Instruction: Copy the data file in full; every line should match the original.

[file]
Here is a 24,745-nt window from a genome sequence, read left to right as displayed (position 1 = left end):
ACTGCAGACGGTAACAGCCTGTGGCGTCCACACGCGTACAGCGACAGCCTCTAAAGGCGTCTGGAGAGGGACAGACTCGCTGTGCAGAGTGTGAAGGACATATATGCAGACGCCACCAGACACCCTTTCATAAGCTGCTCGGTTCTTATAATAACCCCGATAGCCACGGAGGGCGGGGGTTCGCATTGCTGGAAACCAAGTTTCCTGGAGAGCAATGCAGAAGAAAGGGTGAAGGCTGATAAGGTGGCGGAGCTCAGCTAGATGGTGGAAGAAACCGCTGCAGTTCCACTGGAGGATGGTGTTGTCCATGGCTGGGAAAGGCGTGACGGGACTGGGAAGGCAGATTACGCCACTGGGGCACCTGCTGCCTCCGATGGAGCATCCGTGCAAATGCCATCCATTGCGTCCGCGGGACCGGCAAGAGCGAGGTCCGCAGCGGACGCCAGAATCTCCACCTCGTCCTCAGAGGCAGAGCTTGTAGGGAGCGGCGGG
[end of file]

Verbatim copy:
Here is a 24,745-nt window from a genome sequence, read left to right as displayed (position 1 = left end):
ACTGCAGACGGTAACAGCCTGTGGCGTCCACACGCGTACAGCGACAGCCTCTAAAGGCGTCTGGAGAGGGACAGACTCGCTGTGCAGAGTGTGAAGGACATATATGCAGACGCCACCAGACACCCTTTCATAAGCTGCTCGGTTCTTATAATAACCCCGATAGCCACGGAGGGCGGGGGTTCGCATTGCTGGAAACCAAGTTTCCTGGAGAGCAATGCAGAAGAAAGGGTGAAGGCTGATAAGGTGGCGGAGCTCAGCTAGATGGTGGAAGAAACCGCTGCAGTTCCACTGGAGGATGGTGTTGTCCATGGCTGGGAAAGGCGTGACGGGACTGGGAAGGCAGATTACGCCACTGGGGCACCTGCTGCCTCCGATGGAGCATCCGTGCAAATGCCATCCATTGCGTCCGCGGGACCGGCAAGAGCGAGGTCCGCAGCGGACGCCAGAATCTCCACCTCGTCCTCAGAGGCAGAGCTTGTAGGGAGCGGCGGG